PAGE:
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The Sixth International World Wide Web Conference Brings Together Once and Future Pioneers to Define the Web of Tomorrow
PALO ALTO, CA, March 27, 1997 "If the World Wide Web is a critical part of your life and your livelihood, come to WWW6 to see its future-and yours," says conference co-chair Christine Quinn of Stanford University. "This is the foremost conference on the Web," says Mike Genesereth, Professor of Computer Science at Stanford University and Technical Program Chair for the conference. "As the importance of the Web increases, so does the value of the conference."
The conference will host industry leaders from Silicon Valley and around the world. Researchers from commercial and educational labs will talk about their most advanced, not yet published, work, and how their work will influence the future of the Web.
The Next Connection
The key to the Web's potential is its power as a connection: connecting people and content, as well as connecting people to one another. The nature of these connections will be a special focus of the conference. The task of bringing people and content together through the Web will be the subject of presentations, panels, and a special track devoted to accessibility.
The Interactive Conference Environment (ICE) (http://ice.www6conf.org/) developed for WWW6 embodies the most recent revolution in connectivity. Conference attendees can begin using ICE from the moment they register to find and interact with other attendees, schedule their time at the conference, and even subscribe to or propose additional conference discussion groups before they leave their homes and offices to attend.
And, because ICE is Web-based, participants' WWW6 home pages, along with complete program descriptions and conference discussion groups, are accessible not only to other attendees, but to the world.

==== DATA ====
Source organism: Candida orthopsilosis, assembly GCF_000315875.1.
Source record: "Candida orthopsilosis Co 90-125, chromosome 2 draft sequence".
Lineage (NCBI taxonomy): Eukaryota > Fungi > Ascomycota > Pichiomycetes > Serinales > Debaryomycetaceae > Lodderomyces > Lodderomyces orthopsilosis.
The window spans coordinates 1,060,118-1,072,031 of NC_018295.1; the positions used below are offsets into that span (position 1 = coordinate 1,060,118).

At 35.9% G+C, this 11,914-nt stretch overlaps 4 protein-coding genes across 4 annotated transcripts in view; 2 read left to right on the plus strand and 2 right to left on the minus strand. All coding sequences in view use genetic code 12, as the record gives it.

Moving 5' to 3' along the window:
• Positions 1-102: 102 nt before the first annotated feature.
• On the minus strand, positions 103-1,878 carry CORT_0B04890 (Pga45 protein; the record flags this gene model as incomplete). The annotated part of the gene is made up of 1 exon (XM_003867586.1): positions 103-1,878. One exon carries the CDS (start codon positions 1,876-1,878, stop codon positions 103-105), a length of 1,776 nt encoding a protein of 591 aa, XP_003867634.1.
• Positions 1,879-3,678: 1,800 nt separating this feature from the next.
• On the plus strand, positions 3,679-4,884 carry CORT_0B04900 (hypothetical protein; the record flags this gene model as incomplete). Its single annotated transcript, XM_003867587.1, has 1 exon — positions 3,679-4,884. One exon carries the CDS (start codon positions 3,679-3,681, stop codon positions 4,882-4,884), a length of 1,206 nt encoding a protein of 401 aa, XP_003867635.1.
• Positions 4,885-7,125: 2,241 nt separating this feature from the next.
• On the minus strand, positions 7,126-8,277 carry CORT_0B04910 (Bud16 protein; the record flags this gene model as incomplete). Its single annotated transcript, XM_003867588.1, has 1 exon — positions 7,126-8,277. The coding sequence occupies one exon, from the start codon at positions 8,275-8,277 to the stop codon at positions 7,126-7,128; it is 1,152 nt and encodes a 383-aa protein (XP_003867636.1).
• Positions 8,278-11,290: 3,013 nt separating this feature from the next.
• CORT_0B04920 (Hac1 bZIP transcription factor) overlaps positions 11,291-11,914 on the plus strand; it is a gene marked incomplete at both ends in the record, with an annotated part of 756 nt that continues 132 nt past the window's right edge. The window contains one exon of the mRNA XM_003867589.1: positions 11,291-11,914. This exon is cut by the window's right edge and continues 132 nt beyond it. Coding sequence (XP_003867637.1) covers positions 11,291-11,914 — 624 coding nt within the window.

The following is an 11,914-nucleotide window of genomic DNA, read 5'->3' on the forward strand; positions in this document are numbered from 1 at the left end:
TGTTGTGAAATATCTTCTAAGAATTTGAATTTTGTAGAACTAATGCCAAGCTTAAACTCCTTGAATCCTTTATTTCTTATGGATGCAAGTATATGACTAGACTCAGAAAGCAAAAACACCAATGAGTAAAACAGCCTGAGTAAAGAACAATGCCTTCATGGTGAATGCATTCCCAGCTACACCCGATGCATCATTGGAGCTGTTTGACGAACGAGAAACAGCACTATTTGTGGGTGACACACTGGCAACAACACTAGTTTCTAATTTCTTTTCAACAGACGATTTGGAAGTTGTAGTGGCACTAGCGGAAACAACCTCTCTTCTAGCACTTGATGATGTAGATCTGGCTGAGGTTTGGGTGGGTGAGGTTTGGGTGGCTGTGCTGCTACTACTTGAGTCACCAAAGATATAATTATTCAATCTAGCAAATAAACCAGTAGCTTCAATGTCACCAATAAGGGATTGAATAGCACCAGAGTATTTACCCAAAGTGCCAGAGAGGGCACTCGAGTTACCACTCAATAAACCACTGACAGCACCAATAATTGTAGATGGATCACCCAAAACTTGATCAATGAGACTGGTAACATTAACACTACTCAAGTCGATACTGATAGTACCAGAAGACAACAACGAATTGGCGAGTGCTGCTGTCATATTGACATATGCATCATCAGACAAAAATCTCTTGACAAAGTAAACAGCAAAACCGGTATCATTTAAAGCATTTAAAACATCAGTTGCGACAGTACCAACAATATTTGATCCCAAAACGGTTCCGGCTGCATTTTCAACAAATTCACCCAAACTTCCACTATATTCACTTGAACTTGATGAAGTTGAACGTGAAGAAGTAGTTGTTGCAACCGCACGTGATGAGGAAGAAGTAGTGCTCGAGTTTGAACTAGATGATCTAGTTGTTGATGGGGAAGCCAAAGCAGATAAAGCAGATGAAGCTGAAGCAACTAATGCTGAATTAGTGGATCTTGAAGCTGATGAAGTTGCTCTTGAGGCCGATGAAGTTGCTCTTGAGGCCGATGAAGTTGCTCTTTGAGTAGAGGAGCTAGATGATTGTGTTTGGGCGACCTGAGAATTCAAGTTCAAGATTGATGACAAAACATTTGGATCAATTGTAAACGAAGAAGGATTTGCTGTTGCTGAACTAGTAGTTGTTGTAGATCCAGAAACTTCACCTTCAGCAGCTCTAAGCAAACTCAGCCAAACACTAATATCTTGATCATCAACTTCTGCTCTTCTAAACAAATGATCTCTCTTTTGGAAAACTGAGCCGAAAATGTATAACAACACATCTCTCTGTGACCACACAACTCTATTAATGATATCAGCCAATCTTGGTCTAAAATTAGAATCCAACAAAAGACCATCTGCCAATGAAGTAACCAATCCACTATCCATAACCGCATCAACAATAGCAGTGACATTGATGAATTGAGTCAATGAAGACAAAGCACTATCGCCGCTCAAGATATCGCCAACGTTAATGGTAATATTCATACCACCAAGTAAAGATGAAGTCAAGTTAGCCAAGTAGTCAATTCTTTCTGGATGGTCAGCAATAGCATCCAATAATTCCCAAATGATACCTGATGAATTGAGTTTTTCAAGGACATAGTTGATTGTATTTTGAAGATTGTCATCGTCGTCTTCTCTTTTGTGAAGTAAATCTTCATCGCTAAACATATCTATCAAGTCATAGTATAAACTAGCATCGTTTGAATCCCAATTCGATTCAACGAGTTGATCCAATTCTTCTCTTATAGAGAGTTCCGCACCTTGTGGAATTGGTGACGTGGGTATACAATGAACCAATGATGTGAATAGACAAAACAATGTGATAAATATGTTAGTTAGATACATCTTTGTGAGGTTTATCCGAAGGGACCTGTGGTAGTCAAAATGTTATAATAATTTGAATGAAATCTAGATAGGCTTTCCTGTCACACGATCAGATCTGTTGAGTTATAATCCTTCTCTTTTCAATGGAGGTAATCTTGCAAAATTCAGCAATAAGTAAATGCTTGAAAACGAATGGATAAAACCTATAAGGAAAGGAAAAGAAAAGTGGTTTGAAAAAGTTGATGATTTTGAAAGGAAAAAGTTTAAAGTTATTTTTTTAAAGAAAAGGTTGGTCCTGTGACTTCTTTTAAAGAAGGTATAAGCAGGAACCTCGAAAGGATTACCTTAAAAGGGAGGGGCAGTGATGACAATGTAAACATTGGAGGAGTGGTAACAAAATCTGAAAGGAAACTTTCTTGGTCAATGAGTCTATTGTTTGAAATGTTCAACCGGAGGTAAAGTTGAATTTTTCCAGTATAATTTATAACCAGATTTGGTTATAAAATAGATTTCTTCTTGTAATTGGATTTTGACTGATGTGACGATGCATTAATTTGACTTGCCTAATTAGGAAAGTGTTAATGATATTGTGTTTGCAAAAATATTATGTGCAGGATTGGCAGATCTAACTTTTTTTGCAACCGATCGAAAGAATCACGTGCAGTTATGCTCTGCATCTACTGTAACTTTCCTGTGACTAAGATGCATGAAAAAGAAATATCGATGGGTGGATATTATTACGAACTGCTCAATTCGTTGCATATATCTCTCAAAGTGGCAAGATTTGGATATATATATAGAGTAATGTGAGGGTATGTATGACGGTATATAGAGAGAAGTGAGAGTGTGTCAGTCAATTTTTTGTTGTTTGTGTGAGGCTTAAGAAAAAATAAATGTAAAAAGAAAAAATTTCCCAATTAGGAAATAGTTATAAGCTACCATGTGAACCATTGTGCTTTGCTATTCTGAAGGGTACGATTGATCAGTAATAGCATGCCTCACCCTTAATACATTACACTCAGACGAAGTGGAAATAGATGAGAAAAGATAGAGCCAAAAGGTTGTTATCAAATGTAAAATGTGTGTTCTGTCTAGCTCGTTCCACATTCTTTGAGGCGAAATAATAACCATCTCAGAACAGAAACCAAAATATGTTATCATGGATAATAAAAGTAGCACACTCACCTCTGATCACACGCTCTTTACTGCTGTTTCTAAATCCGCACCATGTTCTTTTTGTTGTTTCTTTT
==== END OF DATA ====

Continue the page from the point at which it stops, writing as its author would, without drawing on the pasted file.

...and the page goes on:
In addition, the full-text of the conference proceedings is now world-accessible via the Web (http://proceedings.www6conf.org/) in HyperNews, a format facilitating threaded discussion of the technical program before the conference begins.
The Web History Project (http://www.webhistory.org) has joined forces with conference organizers for History Day at WWW6 on Friday, April 11. This event features talks by Tim Berners-Lee, inventor of the Web; Doug Engelbart, creator of Hypertext; the team behind the first U.S. Web site, at the Stanford Linear Accelerator Center; and other Web pioneers. Their innovations are the architecture of the Web we know today and will continue to inspire the Web products and services of tomorrow. Additional tickets are available to the public for this special, day-long event.
The Sixth International World Wide Web Conference (http://www6conf.slac.stanford.edu) will be held April 7-11, 1997 in Santa Clara, California. The conference is co-sponsored by Stanford University and the Stanford Linear Accelerator Center under the auspices of the International World Wide Web Conference Committee. Corporate sponsors of the event include Hewlett Packard, Cisco Systems, and Microsoft Corporation.
NOTE TO EDITORS: For more information on Stanford University, the Stanford Linear Accelerator Center (SLAC), or the International World Wide Web Conference Committee (IW3C2), please visit their respective web sites:
Stanford University: http://www.stanford.edu/